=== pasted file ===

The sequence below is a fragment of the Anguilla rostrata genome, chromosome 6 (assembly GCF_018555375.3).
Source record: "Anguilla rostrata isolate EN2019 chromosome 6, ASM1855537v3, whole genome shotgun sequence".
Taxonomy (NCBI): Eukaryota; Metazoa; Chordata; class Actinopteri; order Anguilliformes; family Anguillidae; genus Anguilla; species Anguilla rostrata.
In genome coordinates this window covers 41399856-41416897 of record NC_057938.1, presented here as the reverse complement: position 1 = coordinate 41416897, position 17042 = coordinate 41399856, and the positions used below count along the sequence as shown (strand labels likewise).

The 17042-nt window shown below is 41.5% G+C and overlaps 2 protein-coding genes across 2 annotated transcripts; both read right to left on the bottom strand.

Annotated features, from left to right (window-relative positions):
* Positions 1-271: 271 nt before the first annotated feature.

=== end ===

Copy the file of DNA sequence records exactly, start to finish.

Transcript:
The sequence below is a fragment of the Anguilla rostrata genome, chromosome 6 (assembly GCF_018555375.3).
Source record: "Anguilla rostrata isolate EN2019 chromosome 6, ASM1855537v3, whole genome shotgun sequence".
Taxonomy (NCBI): Eukaryota; Metazoa; Chordata; class Actinopteri; order Anguilliformes; family Anguillidae; genus Anguilla; species Anguilla rostrata.
In genome coordinates this window covers 41399856-41416897 of record NC_057938.1, presented here as the reverse complement: position 1 = coordinate 41416897, position 17042 = coordinate 41399856, and the positions used below count along the sequence as shown (strand labels likewise).

The 17042-nt window shown below is 41.5% G+C and overlaps 2 protein-coding genes across 2 annotated transcripts; both read right to left on the bottom strand.

Annotated features, from left to right (window-relative positions):
* Positions 1-271: 271 nt before the first annotated feature.